<Designate pid="com.acme.b"        
    <Object ocdref="b">
        <Attribute adref="foo" content="Zaphod Beeblebrox"/>
        <Attribute adref="bar">

115.3.4 Assigning a Value

The Autoconf resources share a scheme and can cooperate with the Metatype Service Specification. An Autoconf resource primarily contains a number of values for configuration objects in the Designate elements. Designate elements:

  • Are for a factory or singleton configuration (factoryPid attribute)

  • Are bound to a bundle location (bundle attribute)

  • Are meant to be merged with an existing value or replace an existing value (merge attribute). Merging means only setting the values for which the existing Configuration object has no value.

  • Provide a value for the Configuration object with the Object element.

Designate elements contain an Object element that contains the actual value. Object elements refer to an OCD element by name. The OCD elements act as a descriptor of the properties.

The OCD elements that are referred from an Object element can be contained in the Autoconf resource, or they can come from the Meta Type service. The reference takes place through the ocdref attribute of the Object element. The Autoconf Resource Processor must first match this name to any OCD elements in the Autoconf resources. If the reference cannot be found in this file, it must consult the Meta Type service (if present) for the bundle that is associated with the PID that is configured.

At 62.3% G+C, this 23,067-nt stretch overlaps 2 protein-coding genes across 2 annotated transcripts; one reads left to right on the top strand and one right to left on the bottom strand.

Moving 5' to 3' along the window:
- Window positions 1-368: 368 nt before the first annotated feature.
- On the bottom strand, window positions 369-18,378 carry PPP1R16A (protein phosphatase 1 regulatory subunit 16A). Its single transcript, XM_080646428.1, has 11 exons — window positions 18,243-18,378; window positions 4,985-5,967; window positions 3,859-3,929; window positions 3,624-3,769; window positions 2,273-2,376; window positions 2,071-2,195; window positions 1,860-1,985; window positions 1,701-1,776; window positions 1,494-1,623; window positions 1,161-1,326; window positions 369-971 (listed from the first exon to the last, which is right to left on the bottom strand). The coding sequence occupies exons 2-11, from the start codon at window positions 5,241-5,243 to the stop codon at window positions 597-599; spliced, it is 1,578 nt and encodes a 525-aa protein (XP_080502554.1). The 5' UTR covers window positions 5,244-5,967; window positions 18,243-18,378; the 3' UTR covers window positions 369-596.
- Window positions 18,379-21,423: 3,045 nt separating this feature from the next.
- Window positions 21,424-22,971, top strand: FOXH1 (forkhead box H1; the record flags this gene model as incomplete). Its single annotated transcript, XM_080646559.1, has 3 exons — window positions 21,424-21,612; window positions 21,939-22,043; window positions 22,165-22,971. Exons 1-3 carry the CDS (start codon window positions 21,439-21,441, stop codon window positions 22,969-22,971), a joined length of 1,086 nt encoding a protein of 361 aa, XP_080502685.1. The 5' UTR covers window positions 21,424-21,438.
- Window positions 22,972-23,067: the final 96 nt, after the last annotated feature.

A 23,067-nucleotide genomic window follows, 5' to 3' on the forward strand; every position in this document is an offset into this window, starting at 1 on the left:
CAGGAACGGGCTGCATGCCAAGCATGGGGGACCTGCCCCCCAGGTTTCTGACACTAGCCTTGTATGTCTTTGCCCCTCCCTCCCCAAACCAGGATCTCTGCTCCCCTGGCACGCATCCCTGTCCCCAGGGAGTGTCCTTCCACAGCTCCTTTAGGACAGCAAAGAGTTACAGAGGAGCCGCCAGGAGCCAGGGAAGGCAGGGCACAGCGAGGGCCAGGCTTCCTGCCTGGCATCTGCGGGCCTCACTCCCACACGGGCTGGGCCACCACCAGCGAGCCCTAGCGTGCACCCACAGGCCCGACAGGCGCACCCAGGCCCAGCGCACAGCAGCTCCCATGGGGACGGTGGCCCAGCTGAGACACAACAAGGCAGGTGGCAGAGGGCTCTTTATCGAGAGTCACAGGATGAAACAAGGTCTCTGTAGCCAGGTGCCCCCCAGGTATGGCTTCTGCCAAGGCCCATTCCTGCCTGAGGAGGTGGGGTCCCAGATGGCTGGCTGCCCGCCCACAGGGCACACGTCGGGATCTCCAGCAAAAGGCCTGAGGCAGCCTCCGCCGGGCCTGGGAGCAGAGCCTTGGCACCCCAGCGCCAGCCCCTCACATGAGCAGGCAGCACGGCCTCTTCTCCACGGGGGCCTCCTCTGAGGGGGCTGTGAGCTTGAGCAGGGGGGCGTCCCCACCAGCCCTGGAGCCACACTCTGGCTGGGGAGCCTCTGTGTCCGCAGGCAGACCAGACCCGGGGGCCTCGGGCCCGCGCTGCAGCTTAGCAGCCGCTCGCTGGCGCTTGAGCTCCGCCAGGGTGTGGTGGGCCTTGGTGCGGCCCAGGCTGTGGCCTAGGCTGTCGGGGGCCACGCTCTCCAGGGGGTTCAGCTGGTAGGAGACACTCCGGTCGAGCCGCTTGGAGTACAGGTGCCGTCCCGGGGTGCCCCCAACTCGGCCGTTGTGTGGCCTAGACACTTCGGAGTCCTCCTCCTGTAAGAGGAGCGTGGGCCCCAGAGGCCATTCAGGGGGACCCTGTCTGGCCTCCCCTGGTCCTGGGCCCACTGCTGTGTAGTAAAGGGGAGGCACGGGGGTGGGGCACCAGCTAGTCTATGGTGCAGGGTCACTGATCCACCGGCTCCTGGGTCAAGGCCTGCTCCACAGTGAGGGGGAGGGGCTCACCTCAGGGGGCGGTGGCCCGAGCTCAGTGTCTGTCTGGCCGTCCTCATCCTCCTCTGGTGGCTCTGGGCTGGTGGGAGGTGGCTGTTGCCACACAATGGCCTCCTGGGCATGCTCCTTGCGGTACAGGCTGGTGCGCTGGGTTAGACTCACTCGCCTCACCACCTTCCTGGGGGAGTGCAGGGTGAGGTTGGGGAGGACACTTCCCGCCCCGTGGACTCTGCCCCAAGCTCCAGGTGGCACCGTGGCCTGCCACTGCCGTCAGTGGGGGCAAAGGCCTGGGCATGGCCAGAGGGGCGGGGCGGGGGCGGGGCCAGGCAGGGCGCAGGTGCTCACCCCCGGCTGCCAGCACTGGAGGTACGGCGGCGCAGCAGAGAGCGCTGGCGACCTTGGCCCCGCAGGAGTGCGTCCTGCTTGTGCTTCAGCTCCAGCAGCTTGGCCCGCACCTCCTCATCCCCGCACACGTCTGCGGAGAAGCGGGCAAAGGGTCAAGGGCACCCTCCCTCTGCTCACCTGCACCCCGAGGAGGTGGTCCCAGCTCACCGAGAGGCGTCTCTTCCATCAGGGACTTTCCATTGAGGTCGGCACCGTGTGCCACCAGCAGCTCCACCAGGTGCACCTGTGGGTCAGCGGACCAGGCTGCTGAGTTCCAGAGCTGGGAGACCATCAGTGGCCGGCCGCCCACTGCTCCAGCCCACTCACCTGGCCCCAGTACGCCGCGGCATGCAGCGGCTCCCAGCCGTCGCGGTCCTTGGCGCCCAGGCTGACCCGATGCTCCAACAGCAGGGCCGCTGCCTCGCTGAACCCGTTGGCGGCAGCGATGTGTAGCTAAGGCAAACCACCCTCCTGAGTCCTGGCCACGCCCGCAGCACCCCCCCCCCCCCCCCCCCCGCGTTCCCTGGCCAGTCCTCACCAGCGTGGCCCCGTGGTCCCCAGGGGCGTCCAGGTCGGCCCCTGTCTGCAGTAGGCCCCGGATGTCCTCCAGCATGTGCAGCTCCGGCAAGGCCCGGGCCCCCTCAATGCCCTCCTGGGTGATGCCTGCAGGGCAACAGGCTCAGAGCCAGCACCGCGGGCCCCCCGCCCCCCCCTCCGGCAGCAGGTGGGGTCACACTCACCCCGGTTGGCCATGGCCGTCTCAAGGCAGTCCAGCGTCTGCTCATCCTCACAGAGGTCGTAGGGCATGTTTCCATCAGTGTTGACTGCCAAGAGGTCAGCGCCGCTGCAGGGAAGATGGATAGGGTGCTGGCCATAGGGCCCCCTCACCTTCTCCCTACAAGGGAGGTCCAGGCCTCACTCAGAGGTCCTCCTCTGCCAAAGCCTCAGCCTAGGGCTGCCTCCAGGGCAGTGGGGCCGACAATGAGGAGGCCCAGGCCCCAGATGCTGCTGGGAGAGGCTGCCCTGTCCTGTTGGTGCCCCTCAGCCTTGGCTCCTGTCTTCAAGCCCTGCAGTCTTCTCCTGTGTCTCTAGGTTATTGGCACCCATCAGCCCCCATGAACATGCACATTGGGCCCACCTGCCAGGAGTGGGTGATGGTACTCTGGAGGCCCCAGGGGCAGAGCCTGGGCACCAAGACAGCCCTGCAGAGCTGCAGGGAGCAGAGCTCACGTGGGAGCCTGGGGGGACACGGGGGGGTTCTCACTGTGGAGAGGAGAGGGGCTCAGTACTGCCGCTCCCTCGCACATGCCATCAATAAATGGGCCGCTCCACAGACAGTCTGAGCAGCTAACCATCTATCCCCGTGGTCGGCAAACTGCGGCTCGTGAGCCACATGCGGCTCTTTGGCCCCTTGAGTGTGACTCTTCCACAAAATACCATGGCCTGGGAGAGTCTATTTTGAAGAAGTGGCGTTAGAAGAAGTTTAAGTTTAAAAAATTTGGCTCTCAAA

115.3.5 Process Ordering

The Autoconf Processor must create any factory and singleton configurations when it is called with an Autoconf resource. This phase should perform as much validation as possible. The configurations must be created in the order of appearance in the Autoconf resource.

In the commit method, the Autoconf Resource Processor must first delete all Configuration objects that were uninstalled. Thereafter, it must set or update the appropriate Configuration objects.

This ordering implies that a customizer bundle cannot receive configuration parameters from an Autoconf resource.

115.4 Security Considerations

Allowing a deployment package's Autoconf resources to (re)configure arbitrary configurations creates security threats. The possible threats are discussed in the following sections.

115.4.1 Location Binding

As described in Configuration Admin Service Specification, it is possible for a malicious bundle to register a Managed Service under a PID used by another (legitimate) bundle. This activity essentially hijacks the Managed Service PID, and constitutes a denial of service attack on the legitimate bundle (as it never receives the configuration information it needs). The Configuration Admin specification describes a location binding technique that can be used to prevent this attack. The Autoconf Resource Processor must bind Configuration objects to locations specified in the Autoconf resources using the mandatory bundle attribute.

115.4.2 Autoconf Resource Permissions

The capabilities of an Autoconf Resource Processor must be limited to the permissions that are granted to the signer of a Deployment Package. This is the specified way for the Deployment Admin service to act. The Autoconf Resource Processor does not have to take any special actions; all its actions are automatically scoped by the signer of the Deployment Package.

This restriction implies, however, that the Autoconf Resource Processor must do a doPrivileged method for any actions that should not be scoped: for example, when it persists the associations of the alias actual PID.

A Deployment Package that requires any activity from the Autoconf Resource processor must at least provide ConfigurationPermission[*,CONFIGURE].